Review of Cardiovascular Disease Programs

4. Recommendations

Recommendations - Review of Cardiovascular Disease Programs

Page last updated: 03 May 2012

A number of stakeholders (and in particular, the National Heart Foundation and National Stroke Foundation) have invested in substantial research and analysis of CVD. They have also developed a number of recommendations for improvement of CVD management in Australia and made submissions to the Australian Government and jurisdictions on matters of budget. In developing the recommendations contained in this report, Ernst & Young has referenced these existing reports and submissions and examined a range of evidence relating to CVD programs.

In developing these recommendations it is acknowledged that there is variable opinion and debate about the order and priority of any new investments. There are many strongly held views about what are the most important components of a CVD program and it is unlikely that a consensus on this is achievable. However, Ernst and Young have tested with stakeholders the hypotheses upon which the recommendations are made and received a substantial degree of support.

Recommendations have been grouped into logical bundles using a framework based on a conceptual map of the CVD journey as experienced by individuals. Groups of recommendations have then been listed from highest to lowest priority. The highest priority recommendations in this report are intended to improve capacity in the system through the establishment of a strong foundation based on the elements of clinical governance, information and performance.

These are Foundation recommendations and are pre-fixed with “F”. It should be noted that some Foundation recommendations may have an immediate commencement but a long lead time to full implementation, due to the complexities associated with their implementation. Investments would need to reflect this, with staged investment planned for some recommendations.

The next priority recommendations are contained in Group 1, then Group 2 and so on and are made in the context of the current environment, the Australian health reform agenda, the concerns of key peak bodies and other stakeholders and the available evidence. Improving capacity is an essential prerequisite for a number of further recommendations, particularly those which will result in increases in demand, hence the prioritisation of Foundation recommendations.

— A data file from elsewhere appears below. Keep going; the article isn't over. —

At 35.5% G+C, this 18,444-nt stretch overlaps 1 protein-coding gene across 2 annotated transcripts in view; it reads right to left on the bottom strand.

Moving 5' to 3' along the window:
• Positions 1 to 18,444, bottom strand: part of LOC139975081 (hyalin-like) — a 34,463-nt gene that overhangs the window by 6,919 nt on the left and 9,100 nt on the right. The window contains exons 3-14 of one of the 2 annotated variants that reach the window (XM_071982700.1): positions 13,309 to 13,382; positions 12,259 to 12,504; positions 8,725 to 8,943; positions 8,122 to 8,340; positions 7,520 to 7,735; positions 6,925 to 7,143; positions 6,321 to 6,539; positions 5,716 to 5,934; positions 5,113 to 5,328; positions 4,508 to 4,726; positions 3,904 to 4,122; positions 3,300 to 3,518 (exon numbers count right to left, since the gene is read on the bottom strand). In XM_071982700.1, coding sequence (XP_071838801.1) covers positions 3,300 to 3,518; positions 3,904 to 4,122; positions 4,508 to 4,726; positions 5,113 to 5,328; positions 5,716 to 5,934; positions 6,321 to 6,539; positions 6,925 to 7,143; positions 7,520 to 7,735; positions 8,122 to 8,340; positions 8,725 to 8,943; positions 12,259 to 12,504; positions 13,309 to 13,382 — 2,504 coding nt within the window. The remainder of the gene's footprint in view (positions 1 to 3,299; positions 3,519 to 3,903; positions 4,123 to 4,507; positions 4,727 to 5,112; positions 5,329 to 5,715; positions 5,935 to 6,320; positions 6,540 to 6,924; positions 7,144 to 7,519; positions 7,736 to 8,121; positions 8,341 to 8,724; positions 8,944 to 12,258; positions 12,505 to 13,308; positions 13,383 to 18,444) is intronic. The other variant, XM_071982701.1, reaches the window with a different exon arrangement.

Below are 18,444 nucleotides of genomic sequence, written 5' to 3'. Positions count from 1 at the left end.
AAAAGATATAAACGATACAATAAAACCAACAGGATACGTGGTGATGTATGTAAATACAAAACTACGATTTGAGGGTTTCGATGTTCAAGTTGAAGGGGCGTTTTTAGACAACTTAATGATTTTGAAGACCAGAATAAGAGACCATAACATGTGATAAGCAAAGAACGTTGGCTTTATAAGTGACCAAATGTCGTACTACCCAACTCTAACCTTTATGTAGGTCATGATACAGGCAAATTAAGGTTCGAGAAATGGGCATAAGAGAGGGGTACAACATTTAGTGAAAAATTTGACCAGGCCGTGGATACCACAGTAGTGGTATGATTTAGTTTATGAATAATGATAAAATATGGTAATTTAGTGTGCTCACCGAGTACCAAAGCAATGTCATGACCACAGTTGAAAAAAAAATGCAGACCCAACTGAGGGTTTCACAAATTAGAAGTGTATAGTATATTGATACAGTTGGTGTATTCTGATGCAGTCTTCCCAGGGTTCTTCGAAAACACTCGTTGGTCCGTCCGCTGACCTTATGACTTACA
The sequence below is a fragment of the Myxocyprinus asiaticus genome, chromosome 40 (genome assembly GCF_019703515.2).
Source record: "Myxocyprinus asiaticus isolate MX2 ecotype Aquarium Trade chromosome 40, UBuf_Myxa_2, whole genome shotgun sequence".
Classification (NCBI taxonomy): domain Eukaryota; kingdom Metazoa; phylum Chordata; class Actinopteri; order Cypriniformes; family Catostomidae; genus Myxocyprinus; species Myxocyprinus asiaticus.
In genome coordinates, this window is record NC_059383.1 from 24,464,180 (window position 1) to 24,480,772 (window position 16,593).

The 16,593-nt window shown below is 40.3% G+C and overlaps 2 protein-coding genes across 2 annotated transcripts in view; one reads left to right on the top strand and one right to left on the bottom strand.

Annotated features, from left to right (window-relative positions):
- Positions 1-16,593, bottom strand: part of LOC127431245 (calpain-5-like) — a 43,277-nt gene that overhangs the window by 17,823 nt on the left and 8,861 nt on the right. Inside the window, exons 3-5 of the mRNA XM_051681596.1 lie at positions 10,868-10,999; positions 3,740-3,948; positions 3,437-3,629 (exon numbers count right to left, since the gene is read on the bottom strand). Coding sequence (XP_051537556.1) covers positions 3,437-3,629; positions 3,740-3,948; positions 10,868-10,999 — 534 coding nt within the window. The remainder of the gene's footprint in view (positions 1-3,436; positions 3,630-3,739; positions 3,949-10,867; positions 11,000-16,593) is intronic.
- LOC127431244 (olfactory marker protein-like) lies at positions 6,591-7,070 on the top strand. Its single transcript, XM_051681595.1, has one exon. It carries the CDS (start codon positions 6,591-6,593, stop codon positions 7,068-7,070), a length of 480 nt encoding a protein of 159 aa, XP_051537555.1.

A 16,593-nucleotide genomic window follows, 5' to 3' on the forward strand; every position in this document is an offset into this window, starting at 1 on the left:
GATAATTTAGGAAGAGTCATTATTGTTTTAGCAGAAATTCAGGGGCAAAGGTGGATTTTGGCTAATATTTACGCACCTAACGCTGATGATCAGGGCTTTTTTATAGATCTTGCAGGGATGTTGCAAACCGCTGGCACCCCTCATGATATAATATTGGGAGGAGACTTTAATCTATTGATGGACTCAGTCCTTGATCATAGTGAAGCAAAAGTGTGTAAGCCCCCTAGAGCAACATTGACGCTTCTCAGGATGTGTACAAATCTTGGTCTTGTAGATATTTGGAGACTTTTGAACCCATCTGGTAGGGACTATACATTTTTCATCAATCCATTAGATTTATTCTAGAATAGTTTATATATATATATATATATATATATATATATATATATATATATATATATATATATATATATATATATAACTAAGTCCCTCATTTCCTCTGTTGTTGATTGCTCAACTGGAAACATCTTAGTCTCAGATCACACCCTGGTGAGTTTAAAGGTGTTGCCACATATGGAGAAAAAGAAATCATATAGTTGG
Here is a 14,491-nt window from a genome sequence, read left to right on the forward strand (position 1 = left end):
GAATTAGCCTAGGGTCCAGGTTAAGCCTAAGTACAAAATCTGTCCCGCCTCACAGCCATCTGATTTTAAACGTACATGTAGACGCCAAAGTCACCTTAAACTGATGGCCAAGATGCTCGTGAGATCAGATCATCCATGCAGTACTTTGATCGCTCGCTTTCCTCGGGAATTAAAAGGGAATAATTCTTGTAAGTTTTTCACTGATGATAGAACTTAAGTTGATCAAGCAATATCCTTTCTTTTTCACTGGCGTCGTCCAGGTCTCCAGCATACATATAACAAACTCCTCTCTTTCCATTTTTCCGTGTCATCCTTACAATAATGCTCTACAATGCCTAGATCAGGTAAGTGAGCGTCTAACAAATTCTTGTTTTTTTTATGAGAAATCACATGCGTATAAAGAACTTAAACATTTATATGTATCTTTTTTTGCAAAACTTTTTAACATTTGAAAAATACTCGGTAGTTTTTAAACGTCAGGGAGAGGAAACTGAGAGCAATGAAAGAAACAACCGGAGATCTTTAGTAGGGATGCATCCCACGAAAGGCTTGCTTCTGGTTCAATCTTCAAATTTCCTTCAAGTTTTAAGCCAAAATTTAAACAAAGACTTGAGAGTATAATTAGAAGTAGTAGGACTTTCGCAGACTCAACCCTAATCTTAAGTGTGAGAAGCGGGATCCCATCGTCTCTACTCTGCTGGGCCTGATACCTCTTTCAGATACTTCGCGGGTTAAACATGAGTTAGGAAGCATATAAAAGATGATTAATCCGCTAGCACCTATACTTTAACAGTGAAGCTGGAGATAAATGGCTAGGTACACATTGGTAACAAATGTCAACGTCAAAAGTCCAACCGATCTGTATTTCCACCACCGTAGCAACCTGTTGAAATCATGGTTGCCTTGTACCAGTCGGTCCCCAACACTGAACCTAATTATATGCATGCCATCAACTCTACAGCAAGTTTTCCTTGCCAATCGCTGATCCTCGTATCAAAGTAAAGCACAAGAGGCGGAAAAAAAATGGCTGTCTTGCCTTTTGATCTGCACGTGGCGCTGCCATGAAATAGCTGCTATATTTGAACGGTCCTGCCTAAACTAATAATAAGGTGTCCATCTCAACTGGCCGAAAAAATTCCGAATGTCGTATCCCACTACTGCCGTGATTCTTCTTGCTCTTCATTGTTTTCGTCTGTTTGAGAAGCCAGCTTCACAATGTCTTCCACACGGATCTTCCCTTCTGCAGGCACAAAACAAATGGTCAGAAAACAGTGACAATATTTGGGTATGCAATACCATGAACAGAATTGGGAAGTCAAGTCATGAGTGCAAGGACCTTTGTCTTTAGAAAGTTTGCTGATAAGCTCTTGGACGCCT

Some recommendations depend on the guidance of specific Australian Government endorsed bodies, such as the Australian Commission for Safety and Quality in Health Care, the National Health and Medical Research Council, or the Australian Institute of Health and Welfare. Other recommendations may link with strategic directions for major reforms, such as the National Primary Health Care Strategy or the Health and Hospitals Reform Committee.

In many cases there are existing processes, such as the Australian Primary Care Collaboratives, that have demonstrated success in achieving change and could be used to assist implementation of some recommendations. In addition, some of the jurisdictions have already developed strategies linked to some of the recommendations and are either in the process of implementation or planning to implement. However, a lack of consistency in approach, commitment and progress is evident across the jurisdictions.

Recommendations recognise the common contributing risk factors for CVD and other chronic and complex conditions. Community awareness, primary prevention and risk assessment strategies are generally shared across the range of cardiovascular diseases; strategies to reduce risk factors and improve rates of CVD will be applicable to CVD and a number of other chronic diseases. However, a cardiac event is very different from a stroke; the identification and treatment of an emergency stroke presentation differs from the identification and treatment of an acute cardiac infarction. Similarly the post-acute experiences of a person who has suffered a stroke are very different from those of a person who has experienced as heart attack. Recommendations recognise points on the CVD journey, generally for acute and immediate post-acute care where specific actions are required in order to achieve outcomes for specific diseases.

Finally, it is clear that improved responses are required to meet the needs of Aboriginal and Torres Strait Islander people, people who are socially excluded and many people from culturally and linguistically diverse (CALD) backgrounds. Ordinarily, it would seem logical to group recommendations particularly pertinent to this group into Foundation recommendations. It is our view that there is a need to first establish consistent and high quality responses to CVD across primary and acute health services and through population health responses.

Notwithstanding, specific recommendations to improve outcomes for significantly disadvantaged groups are included high in the list of priorities. It is particularly important that these recommendations are considered in the context of the current significant disadvantage experienced by Indigenous Australians, particularly in remote Indigenous communities and the serious ongoing workforce shortages in these communities.

It should also be taken as a given that all recommendations will need to be considered within the context of relative disadvantage, with priority given to reducing current gaps in health status for those people with the highest levels of social and economic disadvantage